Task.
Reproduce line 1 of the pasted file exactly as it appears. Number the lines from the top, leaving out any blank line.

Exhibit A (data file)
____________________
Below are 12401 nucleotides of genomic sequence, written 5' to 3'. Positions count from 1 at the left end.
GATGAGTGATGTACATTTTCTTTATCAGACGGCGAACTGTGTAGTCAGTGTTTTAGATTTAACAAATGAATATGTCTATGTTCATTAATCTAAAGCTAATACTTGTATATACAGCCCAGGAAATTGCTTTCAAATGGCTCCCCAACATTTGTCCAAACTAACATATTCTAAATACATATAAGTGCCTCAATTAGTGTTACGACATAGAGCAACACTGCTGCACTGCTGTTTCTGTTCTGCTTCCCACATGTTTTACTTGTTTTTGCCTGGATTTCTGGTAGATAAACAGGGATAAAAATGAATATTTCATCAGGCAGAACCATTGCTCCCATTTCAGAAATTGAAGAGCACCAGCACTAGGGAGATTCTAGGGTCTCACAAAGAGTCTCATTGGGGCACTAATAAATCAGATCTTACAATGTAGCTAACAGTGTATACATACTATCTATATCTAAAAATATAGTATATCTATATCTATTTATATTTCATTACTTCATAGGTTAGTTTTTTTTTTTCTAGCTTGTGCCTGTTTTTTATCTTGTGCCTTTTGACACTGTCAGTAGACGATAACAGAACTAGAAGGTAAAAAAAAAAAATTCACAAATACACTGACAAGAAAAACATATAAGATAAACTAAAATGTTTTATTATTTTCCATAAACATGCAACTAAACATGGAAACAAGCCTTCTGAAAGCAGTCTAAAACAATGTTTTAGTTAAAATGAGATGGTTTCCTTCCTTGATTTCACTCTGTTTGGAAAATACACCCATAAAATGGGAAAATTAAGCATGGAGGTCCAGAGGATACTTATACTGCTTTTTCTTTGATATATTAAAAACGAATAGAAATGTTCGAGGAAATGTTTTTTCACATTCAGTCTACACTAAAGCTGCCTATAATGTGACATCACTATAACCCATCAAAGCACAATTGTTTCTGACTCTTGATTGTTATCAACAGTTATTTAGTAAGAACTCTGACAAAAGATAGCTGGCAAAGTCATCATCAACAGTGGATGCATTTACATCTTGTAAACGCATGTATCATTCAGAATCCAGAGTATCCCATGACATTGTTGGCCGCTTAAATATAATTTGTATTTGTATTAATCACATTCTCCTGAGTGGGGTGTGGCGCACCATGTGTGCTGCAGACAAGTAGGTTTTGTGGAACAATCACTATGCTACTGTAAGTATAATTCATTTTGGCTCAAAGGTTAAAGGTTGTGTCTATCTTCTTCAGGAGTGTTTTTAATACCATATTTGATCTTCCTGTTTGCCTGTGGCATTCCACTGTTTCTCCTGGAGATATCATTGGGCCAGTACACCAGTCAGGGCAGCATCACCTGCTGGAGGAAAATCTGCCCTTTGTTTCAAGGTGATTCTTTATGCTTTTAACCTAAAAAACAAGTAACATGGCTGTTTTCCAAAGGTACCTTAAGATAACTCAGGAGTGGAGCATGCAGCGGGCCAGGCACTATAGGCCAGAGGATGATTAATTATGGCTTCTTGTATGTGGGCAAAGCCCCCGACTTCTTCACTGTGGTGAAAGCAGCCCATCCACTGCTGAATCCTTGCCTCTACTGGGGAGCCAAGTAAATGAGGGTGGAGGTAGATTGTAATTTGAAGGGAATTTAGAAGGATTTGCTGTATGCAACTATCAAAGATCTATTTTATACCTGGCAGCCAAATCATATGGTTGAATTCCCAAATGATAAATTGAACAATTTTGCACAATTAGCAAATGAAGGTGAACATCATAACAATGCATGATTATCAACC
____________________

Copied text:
Below are 12401 nucleotides of genomic sequence, written 5' to 3'. Positions count from 1 at the left end.